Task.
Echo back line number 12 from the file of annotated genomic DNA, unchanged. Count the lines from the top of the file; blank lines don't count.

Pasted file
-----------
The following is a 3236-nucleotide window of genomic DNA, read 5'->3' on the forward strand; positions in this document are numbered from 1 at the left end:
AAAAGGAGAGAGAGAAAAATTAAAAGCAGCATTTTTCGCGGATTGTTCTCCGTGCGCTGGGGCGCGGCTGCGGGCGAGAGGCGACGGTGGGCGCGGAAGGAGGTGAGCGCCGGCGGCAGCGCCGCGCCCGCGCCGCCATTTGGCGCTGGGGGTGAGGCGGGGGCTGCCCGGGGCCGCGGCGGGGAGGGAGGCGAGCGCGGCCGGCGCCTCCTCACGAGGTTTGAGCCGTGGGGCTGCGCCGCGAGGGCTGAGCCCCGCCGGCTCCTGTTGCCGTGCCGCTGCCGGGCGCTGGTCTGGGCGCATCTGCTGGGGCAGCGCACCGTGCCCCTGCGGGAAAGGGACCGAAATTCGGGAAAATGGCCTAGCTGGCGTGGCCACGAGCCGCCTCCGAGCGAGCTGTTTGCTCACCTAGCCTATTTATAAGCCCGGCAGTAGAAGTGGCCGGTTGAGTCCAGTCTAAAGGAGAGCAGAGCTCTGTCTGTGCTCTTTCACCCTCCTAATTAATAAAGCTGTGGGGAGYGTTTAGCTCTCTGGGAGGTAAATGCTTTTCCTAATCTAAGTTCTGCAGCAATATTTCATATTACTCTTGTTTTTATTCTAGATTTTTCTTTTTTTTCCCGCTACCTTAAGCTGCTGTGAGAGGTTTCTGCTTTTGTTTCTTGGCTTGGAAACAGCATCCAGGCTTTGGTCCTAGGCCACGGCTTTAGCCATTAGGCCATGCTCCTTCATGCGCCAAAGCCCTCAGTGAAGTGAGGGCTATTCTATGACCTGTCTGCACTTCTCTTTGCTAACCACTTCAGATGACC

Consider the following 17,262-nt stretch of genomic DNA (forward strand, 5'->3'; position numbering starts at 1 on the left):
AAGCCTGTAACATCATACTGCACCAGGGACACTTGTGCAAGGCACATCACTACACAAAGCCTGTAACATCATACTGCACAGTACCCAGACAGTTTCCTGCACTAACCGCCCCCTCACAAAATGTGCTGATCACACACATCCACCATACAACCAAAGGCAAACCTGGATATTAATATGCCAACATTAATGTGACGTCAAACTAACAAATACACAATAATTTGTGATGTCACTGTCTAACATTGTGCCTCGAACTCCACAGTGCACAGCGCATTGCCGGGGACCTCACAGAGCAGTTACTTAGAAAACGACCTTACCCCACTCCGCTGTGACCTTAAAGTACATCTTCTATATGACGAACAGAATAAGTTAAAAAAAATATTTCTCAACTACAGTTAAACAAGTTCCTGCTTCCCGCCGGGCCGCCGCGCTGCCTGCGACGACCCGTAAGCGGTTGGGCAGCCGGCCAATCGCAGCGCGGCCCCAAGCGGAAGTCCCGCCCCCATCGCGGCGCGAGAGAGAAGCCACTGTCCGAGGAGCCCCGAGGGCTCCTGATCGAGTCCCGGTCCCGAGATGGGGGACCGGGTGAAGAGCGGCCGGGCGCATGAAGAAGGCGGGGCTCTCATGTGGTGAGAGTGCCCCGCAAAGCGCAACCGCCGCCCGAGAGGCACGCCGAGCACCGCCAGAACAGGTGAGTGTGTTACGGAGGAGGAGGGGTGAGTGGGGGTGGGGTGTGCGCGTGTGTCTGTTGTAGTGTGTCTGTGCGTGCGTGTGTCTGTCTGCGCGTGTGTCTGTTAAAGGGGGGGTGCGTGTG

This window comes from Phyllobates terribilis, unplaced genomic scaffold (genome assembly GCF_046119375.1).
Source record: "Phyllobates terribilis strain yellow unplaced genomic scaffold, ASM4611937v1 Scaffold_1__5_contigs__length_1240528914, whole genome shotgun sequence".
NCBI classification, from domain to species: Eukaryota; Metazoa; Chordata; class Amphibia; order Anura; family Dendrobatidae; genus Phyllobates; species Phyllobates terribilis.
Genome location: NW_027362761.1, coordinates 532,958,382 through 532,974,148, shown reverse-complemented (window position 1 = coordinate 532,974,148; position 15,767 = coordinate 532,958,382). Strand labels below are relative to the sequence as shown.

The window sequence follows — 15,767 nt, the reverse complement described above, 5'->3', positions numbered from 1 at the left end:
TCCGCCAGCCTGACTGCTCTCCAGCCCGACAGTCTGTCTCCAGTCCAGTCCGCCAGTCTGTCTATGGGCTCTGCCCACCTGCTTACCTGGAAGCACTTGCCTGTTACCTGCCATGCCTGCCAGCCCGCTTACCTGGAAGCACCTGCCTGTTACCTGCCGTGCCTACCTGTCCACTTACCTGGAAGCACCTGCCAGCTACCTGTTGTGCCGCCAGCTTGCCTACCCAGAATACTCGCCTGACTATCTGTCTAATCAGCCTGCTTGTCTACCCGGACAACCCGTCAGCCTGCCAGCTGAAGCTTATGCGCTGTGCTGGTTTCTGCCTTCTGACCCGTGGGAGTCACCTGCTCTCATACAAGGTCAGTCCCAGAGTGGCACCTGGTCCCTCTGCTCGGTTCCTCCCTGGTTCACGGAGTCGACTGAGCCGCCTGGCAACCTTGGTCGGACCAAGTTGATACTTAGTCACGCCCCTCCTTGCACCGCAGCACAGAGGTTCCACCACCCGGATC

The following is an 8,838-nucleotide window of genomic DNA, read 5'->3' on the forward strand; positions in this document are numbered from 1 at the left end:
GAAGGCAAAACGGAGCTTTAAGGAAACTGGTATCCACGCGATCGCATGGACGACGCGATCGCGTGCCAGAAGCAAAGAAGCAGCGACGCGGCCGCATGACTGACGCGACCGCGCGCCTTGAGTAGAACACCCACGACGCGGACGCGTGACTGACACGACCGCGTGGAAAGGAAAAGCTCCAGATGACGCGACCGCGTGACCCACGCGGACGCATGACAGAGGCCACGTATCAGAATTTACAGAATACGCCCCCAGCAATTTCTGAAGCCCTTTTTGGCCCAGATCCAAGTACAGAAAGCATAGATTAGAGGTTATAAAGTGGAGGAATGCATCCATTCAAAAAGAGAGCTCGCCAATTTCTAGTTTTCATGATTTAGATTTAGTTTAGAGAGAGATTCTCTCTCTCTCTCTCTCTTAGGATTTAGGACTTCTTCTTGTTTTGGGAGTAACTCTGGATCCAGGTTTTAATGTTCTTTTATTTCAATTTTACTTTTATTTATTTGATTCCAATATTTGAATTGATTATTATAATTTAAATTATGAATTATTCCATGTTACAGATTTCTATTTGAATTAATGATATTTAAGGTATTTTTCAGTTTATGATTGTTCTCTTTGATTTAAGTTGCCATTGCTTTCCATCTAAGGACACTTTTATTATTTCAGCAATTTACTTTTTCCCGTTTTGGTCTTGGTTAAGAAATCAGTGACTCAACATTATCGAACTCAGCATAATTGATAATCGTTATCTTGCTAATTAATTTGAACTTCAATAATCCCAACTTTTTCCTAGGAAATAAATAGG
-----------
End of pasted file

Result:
GAAGGCAAAACGGAGCTTTAAGGAAACTGGTATCCACGCGATCGCATGGACGACGCGATCGCGTGCCAGAAGCAAAGAAGCAGCGACGCGGCCGCATGACTGACGCGACCGCGCGCCTTGAGTAGAACACCCACGACGCGGACGCGTGACTGACACGACCGCGTGGAAAGGAAAAGCTCCAGATGACGCGACCGCGTGACCCACGCGGACGCATGACAGAGGCCACGTATCAGAATTTACAGAATACGCCCCCAGCAATTTCTGAAGCCCTTTTTGGCCCAGATCCAAGTACAGAAAGCATAGATTAGAGGTTATAAAGTGGAGGAATGCATCCATTCAAAAAGAGAGCTCGCCAATTTCTAGTTTTCATGATTTAGATTTAGTTTAGAGAGAGATTCTCTCTCTCTCTCTCTCTTAGGATTTAGGACTTCTTCTTGTTTTGGGAGTAACTCTGGATCCAGGTTTTAATGTTCTTTTATTTCAATTTTACTTTTATTTATTTGATTCCAATATTTGAATTGATTATTATAATTTAAATTATGAATTATTCCATGTTACAGATTTCTATTTGAATTAATGATATTTAAGGTATTTTTCAGTTTATGATTGTTCTCTTTGATTTAAGTTGCCATTGCTTTCCATCTAAGGACACTTTTATTATTTCAGCAATTTACTTTTTCCCGTTTTGGTCTTGGTTAAGAAATCAGTGACTCAACATTATCGAACTCAGCATAATTGATAATCGTTATCTTGCTAATTAATTTGAACTTCAATAATCCCAACTTTTTCCTAGGAAATAAATAGG